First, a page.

Professionally trained Abstract Artist and mother of two sons, Liz Murphy was born and raised in Surrey, England. Always creating and painting, she studied Graphic Design at Kingston University and has enjoyed a diverse creative career. Before starting her own company, her roles included creative directorships in London-based design agencies, designer of a range of kids' products, and illustrator of New York Times bestselling children’s books.
Liz moved to the United States in 2005 with her family and settled in Montclair, NJ, just outside of New York City. Once her sons were grown,
she decided to follow a childhood passion for creating beautiful, functional spaces, launching her own Interior Design and Staging firm, Liz Murphy Designs.
Today, Liz divides her time between her design business and her art studio. Her artwork can be found complimenting homes and public spaces across the tristate area and beyond. She believes that “home is not just a physical location, but a feeling that warrants an emotional connection,” which can be cultivated with intentional art placement and good design.
Liz learned early on in life that art and design could be powerful tools for creating a different reality. Though her childhood was fraught with dysfunction and unpredictability, as a young girl she watched her mother use creativity to make their immediate environment more tolerable. She infused the home with vibrant colors, reupholstered old chairs in funky fabrics, hand sewed toys out of fabric remnants, and created unique clothes that her daughter was proud to wear. Losing her mother to cancer at a young age, Liz was deeply influenced by those early experiences.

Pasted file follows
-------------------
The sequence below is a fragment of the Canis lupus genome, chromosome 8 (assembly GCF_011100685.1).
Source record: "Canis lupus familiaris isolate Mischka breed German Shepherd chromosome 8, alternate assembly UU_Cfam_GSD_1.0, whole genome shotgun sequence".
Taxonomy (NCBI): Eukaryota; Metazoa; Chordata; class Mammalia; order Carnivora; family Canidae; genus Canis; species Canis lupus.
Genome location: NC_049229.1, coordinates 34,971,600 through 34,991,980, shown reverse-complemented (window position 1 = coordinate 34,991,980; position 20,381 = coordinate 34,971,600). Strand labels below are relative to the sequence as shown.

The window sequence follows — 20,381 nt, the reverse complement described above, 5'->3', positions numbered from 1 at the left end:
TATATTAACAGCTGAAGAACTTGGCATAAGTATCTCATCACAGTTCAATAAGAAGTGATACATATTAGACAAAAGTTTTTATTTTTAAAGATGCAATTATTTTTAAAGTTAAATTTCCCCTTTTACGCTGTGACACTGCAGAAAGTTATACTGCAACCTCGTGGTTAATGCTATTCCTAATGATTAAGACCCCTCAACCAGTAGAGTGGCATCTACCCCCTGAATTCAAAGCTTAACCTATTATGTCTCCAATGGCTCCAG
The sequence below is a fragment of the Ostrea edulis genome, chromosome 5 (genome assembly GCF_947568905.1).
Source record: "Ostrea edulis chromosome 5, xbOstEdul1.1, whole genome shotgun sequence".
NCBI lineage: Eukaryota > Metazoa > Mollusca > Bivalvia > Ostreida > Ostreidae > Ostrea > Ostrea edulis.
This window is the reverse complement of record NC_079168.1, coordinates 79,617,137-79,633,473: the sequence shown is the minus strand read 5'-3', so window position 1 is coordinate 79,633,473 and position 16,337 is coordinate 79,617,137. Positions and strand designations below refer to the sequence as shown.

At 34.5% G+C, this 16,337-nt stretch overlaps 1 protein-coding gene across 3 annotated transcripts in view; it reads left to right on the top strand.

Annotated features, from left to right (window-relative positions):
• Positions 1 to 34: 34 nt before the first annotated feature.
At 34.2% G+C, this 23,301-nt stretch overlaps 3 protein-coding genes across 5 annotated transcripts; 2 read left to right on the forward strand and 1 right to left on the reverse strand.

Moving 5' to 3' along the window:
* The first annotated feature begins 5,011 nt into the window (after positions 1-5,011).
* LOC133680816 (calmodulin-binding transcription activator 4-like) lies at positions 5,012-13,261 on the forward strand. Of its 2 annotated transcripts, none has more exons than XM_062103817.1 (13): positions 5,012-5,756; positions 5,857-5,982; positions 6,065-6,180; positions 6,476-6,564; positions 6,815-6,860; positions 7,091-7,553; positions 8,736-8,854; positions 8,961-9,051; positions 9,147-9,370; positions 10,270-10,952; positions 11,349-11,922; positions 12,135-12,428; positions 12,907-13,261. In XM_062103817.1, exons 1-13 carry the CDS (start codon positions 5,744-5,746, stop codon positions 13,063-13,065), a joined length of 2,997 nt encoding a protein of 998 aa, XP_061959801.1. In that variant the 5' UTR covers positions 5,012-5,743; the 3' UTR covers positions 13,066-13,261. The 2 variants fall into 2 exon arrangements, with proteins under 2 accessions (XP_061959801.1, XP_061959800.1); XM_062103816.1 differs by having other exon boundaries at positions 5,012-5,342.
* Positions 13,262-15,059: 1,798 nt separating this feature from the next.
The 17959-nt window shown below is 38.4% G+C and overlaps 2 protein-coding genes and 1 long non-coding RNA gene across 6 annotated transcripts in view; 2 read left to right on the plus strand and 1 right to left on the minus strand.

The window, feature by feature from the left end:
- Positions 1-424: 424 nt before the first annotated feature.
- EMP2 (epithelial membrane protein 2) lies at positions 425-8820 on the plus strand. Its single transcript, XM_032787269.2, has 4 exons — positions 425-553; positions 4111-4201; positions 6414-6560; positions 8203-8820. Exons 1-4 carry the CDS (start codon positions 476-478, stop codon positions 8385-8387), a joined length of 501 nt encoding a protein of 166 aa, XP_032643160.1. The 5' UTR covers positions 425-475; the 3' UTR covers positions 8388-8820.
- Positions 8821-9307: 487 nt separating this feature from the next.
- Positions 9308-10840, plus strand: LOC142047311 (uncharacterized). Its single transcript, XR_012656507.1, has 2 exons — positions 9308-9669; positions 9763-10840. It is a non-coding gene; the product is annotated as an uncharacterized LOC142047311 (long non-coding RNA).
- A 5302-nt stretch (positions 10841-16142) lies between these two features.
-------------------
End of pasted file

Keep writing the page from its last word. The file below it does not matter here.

In 2017, facing her own cancer diagnosis and recent divorce, Liz realized she had lost sight of who she was and where her joy came from. Though she had never stopped creating and designing, she could not ignore the deep yearning to explore her creativity outside client briefs and external expectations.
She decided to give herself permission to play. Without any external agenda, her only goal was to learn more about herself and unpack emotions she hadn’t yet faced. Enter Abstract Expressionism.